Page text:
CLEVELAND — At the Intermuseum Conservation Association in Cleveland's Hingetown neighborhood, they're used to handling incredibly valuable objects.

"We work on archeaological objects from the dawn of time all the way up to things that have just been used in the last few months," says Julie Reilly, Executive Director of ICA.

Centuries-old paintings, a 150-year-old American Flag and even Neil Armstrong's ejection seat are all being restored in their Westside labs, but caring for rock 'n' roll artifacts poses some unique challenges.

"A lot of the artifacts we collect, they have battle scars," says Jun Francisco, Director of Collections at the Rock and Roll Hall of Fame. "We usually leave them alone -- like the stains – because they have stories."

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Working with curators at the Rock Hall, the ICA team uses skills in art history, chemistry and physics to restore music memorabilia to its former glory, while still maintaining it's character.

"When we're working with objects, we're working with the huge stories they tell, so it's much more than just the materials," says Reilly. "We want to leave the sweat stains. We want to leave the tears."

Founded in 1952 by the heads of several local museums, the ICA is a centralized place for historic and art object preservation for both museums and private collections.

From cleaning to patching to restoring, the ICA handles it all for the Rock Hall.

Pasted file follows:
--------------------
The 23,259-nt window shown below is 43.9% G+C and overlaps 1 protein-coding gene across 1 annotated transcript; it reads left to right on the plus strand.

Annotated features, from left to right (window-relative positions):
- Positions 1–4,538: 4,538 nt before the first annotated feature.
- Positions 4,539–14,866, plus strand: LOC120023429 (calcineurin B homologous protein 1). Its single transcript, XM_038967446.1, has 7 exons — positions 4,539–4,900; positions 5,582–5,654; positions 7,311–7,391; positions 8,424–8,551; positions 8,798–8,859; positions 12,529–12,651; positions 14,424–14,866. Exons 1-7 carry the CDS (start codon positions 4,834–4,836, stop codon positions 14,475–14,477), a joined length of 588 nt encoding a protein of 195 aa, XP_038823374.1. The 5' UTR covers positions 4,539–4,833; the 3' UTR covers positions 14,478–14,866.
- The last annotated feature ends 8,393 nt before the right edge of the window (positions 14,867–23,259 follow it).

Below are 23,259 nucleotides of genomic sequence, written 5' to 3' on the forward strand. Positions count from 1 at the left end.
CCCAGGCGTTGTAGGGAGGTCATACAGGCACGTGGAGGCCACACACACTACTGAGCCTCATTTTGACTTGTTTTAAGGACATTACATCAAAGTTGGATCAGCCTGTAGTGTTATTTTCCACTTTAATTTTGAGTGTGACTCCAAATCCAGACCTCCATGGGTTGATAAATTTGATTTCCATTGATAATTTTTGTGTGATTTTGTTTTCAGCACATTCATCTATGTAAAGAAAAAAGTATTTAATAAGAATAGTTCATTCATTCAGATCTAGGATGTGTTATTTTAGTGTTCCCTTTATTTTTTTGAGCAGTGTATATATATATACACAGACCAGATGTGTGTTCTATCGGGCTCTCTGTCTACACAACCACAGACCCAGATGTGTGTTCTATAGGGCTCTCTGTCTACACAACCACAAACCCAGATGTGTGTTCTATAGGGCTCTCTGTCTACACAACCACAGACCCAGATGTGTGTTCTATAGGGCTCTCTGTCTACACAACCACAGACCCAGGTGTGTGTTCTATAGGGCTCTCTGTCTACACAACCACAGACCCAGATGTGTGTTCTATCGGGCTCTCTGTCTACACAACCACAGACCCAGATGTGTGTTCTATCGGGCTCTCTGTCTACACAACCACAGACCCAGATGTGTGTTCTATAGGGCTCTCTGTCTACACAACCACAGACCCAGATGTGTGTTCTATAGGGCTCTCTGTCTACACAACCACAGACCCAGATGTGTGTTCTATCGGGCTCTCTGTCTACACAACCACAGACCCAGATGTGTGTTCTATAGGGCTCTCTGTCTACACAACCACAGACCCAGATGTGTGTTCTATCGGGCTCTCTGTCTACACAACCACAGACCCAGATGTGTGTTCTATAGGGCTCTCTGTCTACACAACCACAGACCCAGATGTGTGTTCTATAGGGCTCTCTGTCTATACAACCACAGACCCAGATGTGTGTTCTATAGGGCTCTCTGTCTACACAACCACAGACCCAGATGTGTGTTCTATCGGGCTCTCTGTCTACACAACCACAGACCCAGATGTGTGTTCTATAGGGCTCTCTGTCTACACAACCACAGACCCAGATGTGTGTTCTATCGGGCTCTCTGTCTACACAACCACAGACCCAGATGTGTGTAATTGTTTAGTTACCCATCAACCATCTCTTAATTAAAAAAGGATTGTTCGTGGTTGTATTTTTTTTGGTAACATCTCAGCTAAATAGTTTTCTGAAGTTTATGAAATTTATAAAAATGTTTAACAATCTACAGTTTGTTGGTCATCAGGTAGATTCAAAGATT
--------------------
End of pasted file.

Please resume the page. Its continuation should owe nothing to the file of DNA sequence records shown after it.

"We have everything from buttons to a Johnny Cash tour bus," says Francisco.

Even professionals get star-struck.

"There are moments, like when I was examining John Lennon's guitar or Sam Phillips' recording device that he used to record Elvis on, then it dawns on me, wow there's a lot of history to this!" says Mark Erdmann, who specializes in metal restoration at ICA.

Everyone's got a favorite piece.

Erdmann's vote: "John Lennon's Bed-In guitar"

Reilly's vote: "The Boss' ballcap is pretty cool!"

Francisco's vote: "Joe Strummer's guitar."

For the art conservators who work at ICA, it's about more that just honoring the belongings of celebrities.

"We have to save these for the future because they connect us to the past and to places and people we can't meet or go to, says Reilly"

Without them, it might all be lost to music history.

For more information on the Intermuseum Conservation Association, which offers free public tours of their labs, visit here.